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Evaluating the influence of soybean meal and its bioactive compounds on nutrient utilization, fermentation, and gastrointestinal metabolites of nursery pigs

Bowen, B., C. Sasser, N. Burdick Sanchez, Broadway, R., Carroll, J., Legako and A. Petry

Recently soybean meal (SBM) has garnered more attention due to its increased feeding value during periods of stress and improved bioavailable energy. However, the influence of the innate bioactive compounds in SBM on the microbiome and fermentation products have not been fully elucidated. Thus, the experimental objective was to investigate the mechanism of action of SBM and its bioactive compounds in the gastrointestinal tract of nursery pigs. Two replications of 18 barrows (8.12 ± 0.80 kg BW; PIC800 × Camborough; N=36), were randomly assigned to a dietary treatment of either a high SBM positive control (SBMC; 28.6%), a negative control void of SBM (SP), but included soy protein isolate and concentrate to provide amino acids from soy protein the same as SBM in SBMC; SP formulated to the same contribution and composition of isoflavones as SBMC (SP+ISO; 528 mg/kg of soy-isoflavones); SP diet fortified with soybean functional lipids of lecithin and phytosterols at similar concentration in SBMC (SP+LIP; 2.85 g/kg of functional lipids); SP formulated to the same contribution and ratio of insoluble to soluble fiber as SBM in SBMC (SP+FIB; 30 g/kg of soy fiber); or SP diet fortified with lunasin peptide at 3.81 g/kg (SP+LUN). Pigs were individually housed, and limit fed 2.5 times maintenance for a metabolism study consisting of a 6-d adaptation period, followed by 72-h of urine and fecal collections. On d 12, pigs were necropsied, and ileal, cecal, and colonic digesta were collected for immediate short-chain fatty acid (SCFA) analysis. The pH of ileal and cecal digesta were also collected. Data were analyzed as a linear mixed model with treatment as a fixed effect, replicate as a random effect, and initial BW as a covariate where appropriate using PROC MIXED in SAS 9.4. The pH of both ileal (P=0.478) and cecal (P=0.874) digesta did not differ among treatments. Relative to SP, pigs fed SP+FIB and SBM had a 97.8% and 63.4% increase in acetate production, respectively (P=0.012). Similarly, pigs fed SP+FIB and SBM had increased total SCFA concentration in the ileum (P=0.016), but there was no difference among treatments for propionate or butyrate production (P>0.05). The molar proportion of butyrate was increased in the cecum in pigs fed SBMC and SP+FIB (P<0.01), which increased the total concentration (mM/g) of SCFA in the cecal digesta (P<0.05). The SP+FIB treatment had increased concentration (mM/g) and molar proportion of butyrate produced in the colon (P<0.01). While pigs fed SBMC and SP had increased molar proportion of propionate in the colon (P<0.05), total colonic SCFA concentration did not differ (P>0.05).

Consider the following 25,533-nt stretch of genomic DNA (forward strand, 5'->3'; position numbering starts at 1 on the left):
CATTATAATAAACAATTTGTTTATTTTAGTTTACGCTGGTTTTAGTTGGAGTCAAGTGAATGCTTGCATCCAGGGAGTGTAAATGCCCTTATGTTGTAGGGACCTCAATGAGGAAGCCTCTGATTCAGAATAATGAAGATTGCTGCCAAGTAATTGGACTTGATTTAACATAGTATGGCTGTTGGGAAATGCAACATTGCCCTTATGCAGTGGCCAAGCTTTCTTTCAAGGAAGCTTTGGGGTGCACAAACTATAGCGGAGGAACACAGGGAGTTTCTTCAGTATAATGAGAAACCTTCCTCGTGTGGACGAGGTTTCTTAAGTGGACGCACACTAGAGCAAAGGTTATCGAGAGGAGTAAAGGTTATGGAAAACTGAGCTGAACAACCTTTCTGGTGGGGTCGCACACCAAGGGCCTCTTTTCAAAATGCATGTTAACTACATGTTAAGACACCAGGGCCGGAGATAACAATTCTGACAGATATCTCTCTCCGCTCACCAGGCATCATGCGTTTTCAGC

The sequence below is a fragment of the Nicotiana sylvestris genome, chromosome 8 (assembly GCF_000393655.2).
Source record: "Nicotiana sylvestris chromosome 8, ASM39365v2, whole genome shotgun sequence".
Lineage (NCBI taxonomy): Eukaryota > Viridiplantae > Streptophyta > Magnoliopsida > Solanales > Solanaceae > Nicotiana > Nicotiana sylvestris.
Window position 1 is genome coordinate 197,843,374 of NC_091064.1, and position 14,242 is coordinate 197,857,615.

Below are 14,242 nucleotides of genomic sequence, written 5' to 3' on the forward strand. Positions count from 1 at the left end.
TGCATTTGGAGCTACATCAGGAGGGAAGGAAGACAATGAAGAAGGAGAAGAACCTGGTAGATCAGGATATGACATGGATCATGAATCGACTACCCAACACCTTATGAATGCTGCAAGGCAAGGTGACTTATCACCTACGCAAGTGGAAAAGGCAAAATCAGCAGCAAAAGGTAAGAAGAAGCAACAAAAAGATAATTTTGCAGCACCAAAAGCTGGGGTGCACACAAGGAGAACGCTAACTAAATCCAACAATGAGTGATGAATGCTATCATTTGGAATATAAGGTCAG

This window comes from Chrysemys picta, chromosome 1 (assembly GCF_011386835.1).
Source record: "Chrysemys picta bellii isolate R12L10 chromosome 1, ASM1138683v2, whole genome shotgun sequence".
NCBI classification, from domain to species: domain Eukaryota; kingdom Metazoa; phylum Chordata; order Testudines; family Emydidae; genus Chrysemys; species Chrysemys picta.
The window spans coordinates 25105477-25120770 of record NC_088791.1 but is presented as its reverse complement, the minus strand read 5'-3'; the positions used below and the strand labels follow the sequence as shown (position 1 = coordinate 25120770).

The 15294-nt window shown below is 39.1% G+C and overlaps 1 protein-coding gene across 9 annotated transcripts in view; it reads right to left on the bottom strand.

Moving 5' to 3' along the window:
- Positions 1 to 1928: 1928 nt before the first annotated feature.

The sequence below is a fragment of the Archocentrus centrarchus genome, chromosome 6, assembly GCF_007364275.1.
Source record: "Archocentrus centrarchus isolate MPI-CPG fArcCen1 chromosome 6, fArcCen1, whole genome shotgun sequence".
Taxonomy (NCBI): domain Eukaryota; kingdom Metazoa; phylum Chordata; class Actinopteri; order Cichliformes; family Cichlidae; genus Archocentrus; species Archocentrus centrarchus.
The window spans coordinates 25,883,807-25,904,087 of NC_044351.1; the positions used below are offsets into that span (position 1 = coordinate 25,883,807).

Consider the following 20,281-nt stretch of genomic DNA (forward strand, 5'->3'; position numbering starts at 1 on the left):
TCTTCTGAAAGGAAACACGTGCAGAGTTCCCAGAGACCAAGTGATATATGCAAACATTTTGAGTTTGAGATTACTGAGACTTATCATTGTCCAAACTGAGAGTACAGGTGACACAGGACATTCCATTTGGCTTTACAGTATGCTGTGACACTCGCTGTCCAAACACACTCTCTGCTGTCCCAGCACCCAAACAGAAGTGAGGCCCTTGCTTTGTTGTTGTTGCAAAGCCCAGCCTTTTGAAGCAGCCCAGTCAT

Collectively, SBM and its fiber can modulate SCFA composition and production in nursery pigs this may be related to an increase in fermentable substrates available to the microbiome.